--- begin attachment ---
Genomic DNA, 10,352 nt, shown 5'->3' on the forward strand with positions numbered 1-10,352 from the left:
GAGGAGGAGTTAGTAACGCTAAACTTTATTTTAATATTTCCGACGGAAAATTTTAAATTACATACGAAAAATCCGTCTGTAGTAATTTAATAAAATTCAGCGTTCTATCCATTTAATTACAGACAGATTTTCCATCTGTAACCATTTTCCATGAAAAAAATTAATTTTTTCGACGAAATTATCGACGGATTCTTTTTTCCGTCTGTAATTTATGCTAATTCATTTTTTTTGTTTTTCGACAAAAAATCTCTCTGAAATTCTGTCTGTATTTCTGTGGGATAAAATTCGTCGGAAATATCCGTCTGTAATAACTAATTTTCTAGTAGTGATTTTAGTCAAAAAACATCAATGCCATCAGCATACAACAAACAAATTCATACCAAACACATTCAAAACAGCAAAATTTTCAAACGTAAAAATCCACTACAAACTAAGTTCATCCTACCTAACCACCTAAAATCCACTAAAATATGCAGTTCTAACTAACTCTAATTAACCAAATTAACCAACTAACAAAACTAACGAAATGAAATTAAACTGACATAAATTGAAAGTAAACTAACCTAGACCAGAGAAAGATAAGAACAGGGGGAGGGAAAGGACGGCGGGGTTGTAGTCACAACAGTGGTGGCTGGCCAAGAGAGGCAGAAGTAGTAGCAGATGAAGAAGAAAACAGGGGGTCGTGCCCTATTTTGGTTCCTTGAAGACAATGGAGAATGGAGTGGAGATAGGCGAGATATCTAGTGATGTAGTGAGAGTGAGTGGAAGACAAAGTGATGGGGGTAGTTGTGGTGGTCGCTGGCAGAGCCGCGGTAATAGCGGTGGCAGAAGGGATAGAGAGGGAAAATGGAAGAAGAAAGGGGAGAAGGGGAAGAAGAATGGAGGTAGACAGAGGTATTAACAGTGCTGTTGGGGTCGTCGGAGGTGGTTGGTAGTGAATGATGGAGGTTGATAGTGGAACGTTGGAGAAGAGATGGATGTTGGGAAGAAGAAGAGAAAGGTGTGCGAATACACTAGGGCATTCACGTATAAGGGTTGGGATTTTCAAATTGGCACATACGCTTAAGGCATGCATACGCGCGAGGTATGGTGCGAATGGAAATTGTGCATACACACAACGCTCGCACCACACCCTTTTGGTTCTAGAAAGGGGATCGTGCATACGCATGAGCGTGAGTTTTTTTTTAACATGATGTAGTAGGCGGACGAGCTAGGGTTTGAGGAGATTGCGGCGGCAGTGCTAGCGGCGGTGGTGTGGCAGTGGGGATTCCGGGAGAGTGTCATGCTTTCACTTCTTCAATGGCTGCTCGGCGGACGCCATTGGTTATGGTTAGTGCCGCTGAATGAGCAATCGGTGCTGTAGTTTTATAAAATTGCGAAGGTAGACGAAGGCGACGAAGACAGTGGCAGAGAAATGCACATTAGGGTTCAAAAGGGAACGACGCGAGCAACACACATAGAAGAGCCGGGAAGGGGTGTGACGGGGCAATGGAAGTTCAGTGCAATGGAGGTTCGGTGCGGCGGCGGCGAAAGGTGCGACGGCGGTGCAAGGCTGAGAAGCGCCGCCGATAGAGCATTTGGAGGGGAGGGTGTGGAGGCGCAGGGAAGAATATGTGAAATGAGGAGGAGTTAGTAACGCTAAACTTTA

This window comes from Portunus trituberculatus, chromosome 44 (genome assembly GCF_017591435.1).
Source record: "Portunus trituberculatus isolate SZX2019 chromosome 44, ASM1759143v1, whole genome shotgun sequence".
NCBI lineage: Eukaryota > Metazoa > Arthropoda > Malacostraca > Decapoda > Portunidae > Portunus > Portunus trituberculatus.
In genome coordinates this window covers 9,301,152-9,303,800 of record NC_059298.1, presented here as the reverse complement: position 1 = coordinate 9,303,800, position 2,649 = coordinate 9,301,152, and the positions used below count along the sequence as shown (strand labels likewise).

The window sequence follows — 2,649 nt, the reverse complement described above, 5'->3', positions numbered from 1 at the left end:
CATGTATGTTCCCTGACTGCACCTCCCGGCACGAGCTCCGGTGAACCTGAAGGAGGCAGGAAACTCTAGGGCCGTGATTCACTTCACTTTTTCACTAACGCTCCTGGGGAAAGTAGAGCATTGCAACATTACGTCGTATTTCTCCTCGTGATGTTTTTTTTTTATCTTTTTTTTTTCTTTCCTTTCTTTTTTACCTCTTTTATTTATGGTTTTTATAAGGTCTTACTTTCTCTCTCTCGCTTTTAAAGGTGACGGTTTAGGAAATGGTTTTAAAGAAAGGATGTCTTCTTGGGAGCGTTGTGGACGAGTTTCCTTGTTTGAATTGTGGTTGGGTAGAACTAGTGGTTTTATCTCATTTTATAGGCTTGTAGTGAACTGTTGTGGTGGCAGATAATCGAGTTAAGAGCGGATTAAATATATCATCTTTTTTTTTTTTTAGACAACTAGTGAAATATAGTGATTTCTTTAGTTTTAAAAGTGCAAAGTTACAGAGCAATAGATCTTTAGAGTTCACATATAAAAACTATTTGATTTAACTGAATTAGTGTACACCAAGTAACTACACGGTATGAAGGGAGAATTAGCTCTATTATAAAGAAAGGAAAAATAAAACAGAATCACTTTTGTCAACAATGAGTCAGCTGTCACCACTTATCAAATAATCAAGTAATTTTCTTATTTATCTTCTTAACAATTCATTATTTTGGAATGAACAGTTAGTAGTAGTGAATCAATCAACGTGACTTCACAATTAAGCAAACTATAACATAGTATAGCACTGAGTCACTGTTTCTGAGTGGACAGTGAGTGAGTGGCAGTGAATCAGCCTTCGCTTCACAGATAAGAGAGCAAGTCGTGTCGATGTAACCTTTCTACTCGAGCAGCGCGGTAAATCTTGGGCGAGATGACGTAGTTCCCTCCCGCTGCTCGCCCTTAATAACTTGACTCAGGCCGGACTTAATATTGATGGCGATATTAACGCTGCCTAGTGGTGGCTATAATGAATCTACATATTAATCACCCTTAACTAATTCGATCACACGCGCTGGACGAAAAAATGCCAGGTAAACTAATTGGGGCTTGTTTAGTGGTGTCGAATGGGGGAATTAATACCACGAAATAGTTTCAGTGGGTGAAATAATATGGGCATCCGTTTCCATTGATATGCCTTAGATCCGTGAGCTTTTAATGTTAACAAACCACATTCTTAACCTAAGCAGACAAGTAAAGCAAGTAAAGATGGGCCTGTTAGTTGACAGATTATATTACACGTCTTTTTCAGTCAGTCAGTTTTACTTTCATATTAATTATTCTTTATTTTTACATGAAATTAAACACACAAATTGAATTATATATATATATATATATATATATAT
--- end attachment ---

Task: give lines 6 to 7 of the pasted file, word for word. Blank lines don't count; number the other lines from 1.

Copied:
In genome coordinates this window covers 9,301,152-9,303,800 of record NC_059298.1, presented here as the reverse complement: position 1 = coordinate 9,303,800, position 2,649 = coordinate 9,301,152, and the positions used below count along the sequence as shown (strand labels likewise).

The window sequence follows — 2,649 nt, the reverse complement described above, 5'->3', positions numbered from 1 at the left end: